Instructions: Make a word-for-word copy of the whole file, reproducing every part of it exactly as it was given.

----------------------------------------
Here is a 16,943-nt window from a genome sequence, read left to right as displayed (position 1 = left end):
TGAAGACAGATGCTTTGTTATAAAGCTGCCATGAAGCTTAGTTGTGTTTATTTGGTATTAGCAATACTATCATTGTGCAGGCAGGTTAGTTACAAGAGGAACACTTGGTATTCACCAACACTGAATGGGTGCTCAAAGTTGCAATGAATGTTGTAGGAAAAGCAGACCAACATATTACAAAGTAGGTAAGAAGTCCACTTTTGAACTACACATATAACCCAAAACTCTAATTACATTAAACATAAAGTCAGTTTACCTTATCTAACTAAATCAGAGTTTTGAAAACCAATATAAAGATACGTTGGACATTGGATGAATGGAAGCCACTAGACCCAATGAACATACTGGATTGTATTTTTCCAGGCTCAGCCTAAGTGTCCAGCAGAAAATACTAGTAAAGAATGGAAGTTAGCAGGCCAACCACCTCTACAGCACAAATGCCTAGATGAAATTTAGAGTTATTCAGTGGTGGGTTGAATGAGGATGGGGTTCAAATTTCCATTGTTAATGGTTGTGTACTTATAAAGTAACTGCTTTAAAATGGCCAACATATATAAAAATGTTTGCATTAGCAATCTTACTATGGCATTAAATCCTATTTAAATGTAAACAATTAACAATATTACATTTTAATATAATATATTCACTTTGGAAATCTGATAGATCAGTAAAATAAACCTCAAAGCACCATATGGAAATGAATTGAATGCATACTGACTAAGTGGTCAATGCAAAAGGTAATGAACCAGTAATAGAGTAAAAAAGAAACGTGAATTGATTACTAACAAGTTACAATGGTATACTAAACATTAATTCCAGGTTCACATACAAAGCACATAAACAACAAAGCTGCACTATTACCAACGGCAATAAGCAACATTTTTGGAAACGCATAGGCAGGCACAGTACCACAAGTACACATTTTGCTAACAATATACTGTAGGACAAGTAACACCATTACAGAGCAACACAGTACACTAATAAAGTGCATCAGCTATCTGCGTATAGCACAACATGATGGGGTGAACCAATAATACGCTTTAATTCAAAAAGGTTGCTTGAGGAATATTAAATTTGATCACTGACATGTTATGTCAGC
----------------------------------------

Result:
Here is a 16,943-nt window from a genome sequence, read left to right as displayed (position 1 = left end):
TGAAGACAGATGCTTTGTTATAAAGCTGCCATGAAGCTTAGTTGTGTTTATTTGGTATTAGCAATACTATCATTGTGCAGGCAGGTTAGTTACAAGAGGAACACTTGGTATTCACCAACACTGAATGGGTGCTCAAAGTTGCAATGAATGTTGTAGGAAAAGCAGACCAACATATTACAAAGTAGGTAAGAAGTCCACTTTTGAACTACACATATAACCCAAAACTCTAATTACATTAAACATAAAGTCAGTTTACCTTATCTAACTAAATCAGAGTTTTGAAAACCAATATAAAGATACGTTGGACATTGGATGAATGGAAGCCACTAGACCCAATGAACATACTGGATTGTATTTTTCCAGGCTCAGCCTAAGTGTCCAGCAGAAAATACTAGTAAAGAATGGAAGTTAGCAGGCCAACCACCTCTACAGCACAAATGCCTAGATGAAATTTAGAGTTATTCAGTGGTGGGTTGAATGAGGATGGGGTTCAAATTTCCATTGTTAATGGTTGTGTACTTATAAAGTAACTGCTTTAAAATGGCCAACATATATAAAAATGTTTGCATTAGCAATCTTACTATGGCATTAAATCCTATTTAAATGTAAACAATTAACAATATTACATTTTAATATAATATATTCACTTTGGAAATCTGATAGATCAGTAAAATAAACCTCAAAGCACCATATGGAAATGAATTGAATGCATACTGACTAAGTGGTCAATGCAAAAGGTAATGAACCAGTAATAGAGTAAAAAAGAAACGTGAATTGATTACTAACAAGTTACAATGGTATACTAAACATTAATTCCAGGTTCACATACAAAGCACATAAACAACAAAGCTGCACTATTACCAACGGCAATAAGCAACATTTTTGGAAACGCATAGGCAGGCACAGTACCACAAGTACACATTTTGCTAACAATATACTGTAGGACAAGTAACACCATTACAGAGCAACACAGTACACTAATAAAGTGCATCAGCTATCTGCGTATAGCACAACATGATGGGGTGAACCAATAATACGCTTTAATTCAAAAAGGTTGCTTGAGGAATATTAAATTTGATCACTGACATGTTATGTCAGC